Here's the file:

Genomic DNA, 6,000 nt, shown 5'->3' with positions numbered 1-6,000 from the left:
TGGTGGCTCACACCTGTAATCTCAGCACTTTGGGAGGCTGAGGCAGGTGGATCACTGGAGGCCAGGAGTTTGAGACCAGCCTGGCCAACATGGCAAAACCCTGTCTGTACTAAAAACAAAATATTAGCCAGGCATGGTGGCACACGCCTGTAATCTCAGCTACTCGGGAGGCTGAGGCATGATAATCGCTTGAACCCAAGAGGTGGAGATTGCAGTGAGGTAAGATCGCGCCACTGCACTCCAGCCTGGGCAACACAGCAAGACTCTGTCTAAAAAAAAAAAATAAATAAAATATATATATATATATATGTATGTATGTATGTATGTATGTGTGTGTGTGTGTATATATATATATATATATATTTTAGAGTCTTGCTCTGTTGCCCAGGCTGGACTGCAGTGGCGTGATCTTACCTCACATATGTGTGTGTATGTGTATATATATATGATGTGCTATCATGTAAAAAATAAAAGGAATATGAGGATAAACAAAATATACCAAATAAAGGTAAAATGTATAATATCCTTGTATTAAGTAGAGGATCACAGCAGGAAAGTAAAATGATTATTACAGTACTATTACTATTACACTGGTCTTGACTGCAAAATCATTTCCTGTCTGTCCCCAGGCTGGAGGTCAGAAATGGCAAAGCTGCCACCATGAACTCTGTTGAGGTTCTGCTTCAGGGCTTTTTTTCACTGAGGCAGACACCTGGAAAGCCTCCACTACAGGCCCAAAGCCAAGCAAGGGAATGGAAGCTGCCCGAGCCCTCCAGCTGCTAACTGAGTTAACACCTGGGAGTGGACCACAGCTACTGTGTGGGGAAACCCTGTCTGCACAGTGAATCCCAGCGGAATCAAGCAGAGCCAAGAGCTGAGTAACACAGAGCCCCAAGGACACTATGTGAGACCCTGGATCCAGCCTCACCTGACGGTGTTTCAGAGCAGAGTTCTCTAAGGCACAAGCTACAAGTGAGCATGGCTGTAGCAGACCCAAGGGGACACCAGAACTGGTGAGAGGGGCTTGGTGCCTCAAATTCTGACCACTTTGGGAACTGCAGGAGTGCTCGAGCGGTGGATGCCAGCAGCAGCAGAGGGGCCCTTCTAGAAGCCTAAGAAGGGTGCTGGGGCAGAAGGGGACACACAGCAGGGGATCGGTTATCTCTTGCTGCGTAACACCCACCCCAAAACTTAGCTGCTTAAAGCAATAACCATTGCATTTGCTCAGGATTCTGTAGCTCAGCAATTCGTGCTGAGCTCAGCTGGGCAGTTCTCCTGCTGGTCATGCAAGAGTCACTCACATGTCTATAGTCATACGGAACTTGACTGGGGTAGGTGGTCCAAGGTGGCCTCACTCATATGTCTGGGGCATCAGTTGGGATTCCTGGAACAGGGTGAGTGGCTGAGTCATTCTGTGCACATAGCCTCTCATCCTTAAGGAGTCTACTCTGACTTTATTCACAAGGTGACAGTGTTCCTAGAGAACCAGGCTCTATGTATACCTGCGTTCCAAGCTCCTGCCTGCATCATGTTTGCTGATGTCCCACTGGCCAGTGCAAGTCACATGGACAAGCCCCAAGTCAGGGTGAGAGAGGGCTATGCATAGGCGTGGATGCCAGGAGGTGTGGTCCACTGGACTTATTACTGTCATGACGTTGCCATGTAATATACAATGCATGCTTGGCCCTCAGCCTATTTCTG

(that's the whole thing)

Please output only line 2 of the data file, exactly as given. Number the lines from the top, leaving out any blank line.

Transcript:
TGGTGGCTCACACCTGTAATCTCAGCACTTTGGGAGGCTGAGGCAGGTGGATCACTGGAGGCCAGGAGTTTGAGACCAGCCTGGCCAACATGGCAAAACCCTGTCTGTACTAAAAACAAAATATTAGCCAGGCATGGTGGCACACGCCTGTAATCTCAGCTACTCGGGAGGCTGAGGCATGATAATCGCTTGAACCCAAGAGGTGGAGATTGCAGTGAGGTAAGATCGCGCCACTGCACTCCAGCCTGGGCAACACAGCAAGACTCTGTCTAAAAAAAAAAAATAAATAAAATATATATATATATATATGTATGTATGTATGTATGTATGTGTGTGTGTGTGTATATATATATATATATATATTTTAGAGTCTTGCTCTGTTGCCCAGGCTGGACTGCAGTGGCGTGATCTTACCTCACATATGTGTGTGTATGTGTATATATATATGATGTGCTATCATGTAAAAAATAAAAGGAATATGAGGATAAACAAAATATACCAAATAAAGGTAAAATGTATAATATCCTTGTATTAAGTAGAGGATCACAGCAGGAAAGTAAAATGATTATTACAGTACTATTACTATTACACTGGTCTTGACTGCAAAATCATTTCCTGTCTGTCCCCAGGCTGGAGGTCAGAAATGGCAAAGCTGCCACCATGAACTCTGTTGAGGTTCTGCTTCAGGGCTTTTTTTCACTGAGGCAGACACCTGGAAAGCCTCCACTACAGGCCCAAAGCCAAGCAAGGGAATGGAAGCTGCCCGAGCCCTCCAGCTGCTAACTGAGTTAACACCTGGGAGTGGACCACAGCTACTGTGTGGGGAAACCCTGTCTGCACAGTGAATCCCAGCGGAATCAAGCAGAGCCAAGAGCTGAGTAACACAGAGCCCCAAGGACACTATGTGAGACCCTGGATCCAGCCTCACCTGACGGTGTTTCAGAGCAGAGTTCTCTAAGGCACAAGCTACAAGTGAGCATGGCTGTAGCAGACCCAAGGGGACACCAGAACTGGTGAGAGGGGCTTGGTGCCTCAAATTCTGACCACTTTGGGAACTGCAGGAGTGCTCGAGCGGTGGATGCCAGCAGCAGCAGAGGGGCCCTTCTAGAAGCCTAAGAAGGGTGCTGGGGCAGAAGGGGACACACAGCAGGGGATCGGTTATCTCTTGCTGCGTAACACCCACCCCAAAACTTAGCTGCTTAAAGCAATAACCATTGCATTTGCTCAGGATTCTGTAGCTCAGCAATTCGTGCTGAGCTCAGCTGGGCAGTTCTCCTGCTGGTCATGCAAGAGTCACTCACATGTCTATAGTCATACGGAACTTGACTGGGGTAGGTGGTCCAAGGTGGCCTCACTCATATGTCTGGGGCATCAGTTGGGATTCCTGGAACAGGGTGAGTGGCTGAGTCATTCTGTGCACATAGCCTCTCATCCTTAAGGAGTCTACTCTGACTTTATTCACAAGGTGACAGTGTTCCTAGAGAACCAGGCTCTATGTATACCTGCGTTCCAAGCTCCTGCCTGCATCATGTTTGCTGATGTCCCACTGGCCAGTGCAAGTCACATGGACAAGCCCCAAGTCAGGGTGAGAGAGGGCTATGCATAGGCGTGGATGCCAGGAGGTGTGGTCCACTGGACTTATTACTGTCATGACGTTGCCATGTAATATACAATGCATGCTTGGCCCTCAGCCTATTTCTG